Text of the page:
When a self-proclaimed "math nerd" marries a hurricane expert, you might expect a powerful partnership. Erica Staehling '07 and husband Ryan Truchelut have exceeded expectations with their meteorological consulting firm, WeatherTiger, which produces seasonal weather forecasts and decision support for businesses with weather risk.

Q: Are the devastating hurricanes we've been seeing the result of climate change?

We can't say for sure. By definition, extreme events are rare, and so it takes many years of data and sophisticated statistical methods to be able to draw conclusions. Unfortunately, the reliable record of hurricane climatology is too short to say definitively — we only have complete open-ocean data since the satellite era began in 1966. With only 50 years of data, it's difficult to tease apart overall trends from the impacts of the natural climate variability that we know influences hurricane activity. We expect an increase in the maximum potential intensity of hurricanes due to ocean warming, but it's unclear whether this is already detectable.

Q: How can we prepare for hurricanes?

Have a plan in place, trust the National Hurricane Center's assessment of the situation, and listen to local emergency-response officials when it comes to evacuation orders. It's important to have a plan, know if you live in an evacuation area and keep your disaster supply kit up-to-date.

Q: How reliable is The Farmers' Almanac, which bases its weather predictions on sun spots?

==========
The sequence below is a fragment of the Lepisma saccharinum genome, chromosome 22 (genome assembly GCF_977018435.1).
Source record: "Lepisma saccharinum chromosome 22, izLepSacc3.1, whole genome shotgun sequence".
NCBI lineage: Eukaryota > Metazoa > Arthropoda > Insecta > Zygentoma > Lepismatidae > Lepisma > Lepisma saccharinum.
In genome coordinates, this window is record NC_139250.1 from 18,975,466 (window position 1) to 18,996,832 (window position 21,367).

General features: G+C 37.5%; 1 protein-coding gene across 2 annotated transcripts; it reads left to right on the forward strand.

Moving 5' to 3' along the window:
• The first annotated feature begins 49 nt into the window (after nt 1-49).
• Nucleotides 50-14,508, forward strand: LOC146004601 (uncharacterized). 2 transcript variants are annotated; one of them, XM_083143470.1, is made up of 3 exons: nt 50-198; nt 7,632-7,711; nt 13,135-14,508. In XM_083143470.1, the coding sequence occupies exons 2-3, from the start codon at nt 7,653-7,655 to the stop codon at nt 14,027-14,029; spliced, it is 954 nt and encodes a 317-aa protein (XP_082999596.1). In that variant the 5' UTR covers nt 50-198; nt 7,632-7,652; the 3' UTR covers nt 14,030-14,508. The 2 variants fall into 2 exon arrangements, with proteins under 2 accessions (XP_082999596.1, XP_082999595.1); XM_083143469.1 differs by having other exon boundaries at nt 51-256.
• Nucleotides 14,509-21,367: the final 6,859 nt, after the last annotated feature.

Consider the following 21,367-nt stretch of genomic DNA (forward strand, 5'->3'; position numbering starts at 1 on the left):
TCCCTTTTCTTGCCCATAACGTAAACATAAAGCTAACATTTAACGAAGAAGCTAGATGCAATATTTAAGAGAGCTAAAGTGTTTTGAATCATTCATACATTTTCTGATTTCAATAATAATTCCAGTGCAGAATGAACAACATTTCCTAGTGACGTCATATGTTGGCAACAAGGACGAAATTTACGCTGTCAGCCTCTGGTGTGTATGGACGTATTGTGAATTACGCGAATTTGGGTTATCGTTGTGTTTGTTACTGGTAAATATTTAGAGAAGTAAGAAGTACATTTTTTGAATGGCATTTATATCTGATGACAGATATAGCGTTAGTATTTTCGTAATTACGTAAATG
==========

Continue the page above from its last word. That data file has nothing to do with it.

While entertaining, The Farmers' Almanac is not a reliable source for weather predictions. Sun spots do affect weather and climate, but internal climate modes like the El Nino-Southern Oscillation are much more important when predicting seasonal weather.

Q: Who uses WeatherTiger's services?

We produce customized seasonal weather forecasts for USA Today, International Agribusiness Group [an independent consultancy] and a range of smaller companies, including solar-energy farms, insurance/reinsurance firms and the retail industry.

Q: Can you give me some examples of how it's used?

Manufacturers need to know when and where to ship road salt in preparation for winter events. Grocery stores need to know when blizzards or hurricanes are coming [in order] to stock emergency supplies. Cereal and pasta companies need to know when the market is favorable to make bulk grain purchases.

Q: Can brokers use your information when playing the stock market?

Yes. Weather can play a dominant role in the futures markets, as drought, heat waves and unseasonable cold snaps can make or break a growing season for a particular crop. Markets tend to move based on global climate models with a two-week lead time, but our six-month seasonal models provide an edge on knowing what is to come. For instance, there was a major drought in Iowa last summer that threatened corn crops. Global models were keeping the rain just north of Iowa, which would have had a major impact on corn yield for the year, and the market began to rise. We forecast that Iowa would be a little wetter than those models indicated. Without our guidance, brokers would have lost a lot of money when corn prices didn't soar.

Q: Why do you find weather fascinating?

I've always been a bit of a math nerd, and I entered Bucknell as a math major. I added physics as a second major, because I found applied math fascinating, and eventually got hooked on fluid dynamics. Being part of the Environmental Residential College encouraged me to seek real-world applications for what I was studying, and that eventually took the form of developing algorithms to improve weather predictive technology.

Q: Can WeatherTiger predict earthquakes?

Nope, and neither can anyone else!

Staehling, a summa cum laude physics and mathematics graduate, received American Meteorological Society and National Defense Science and Engineering graduate fellowships to study atmospheric and oceanic sciences at Princeton University, where she met her husband and earned her Ph.D.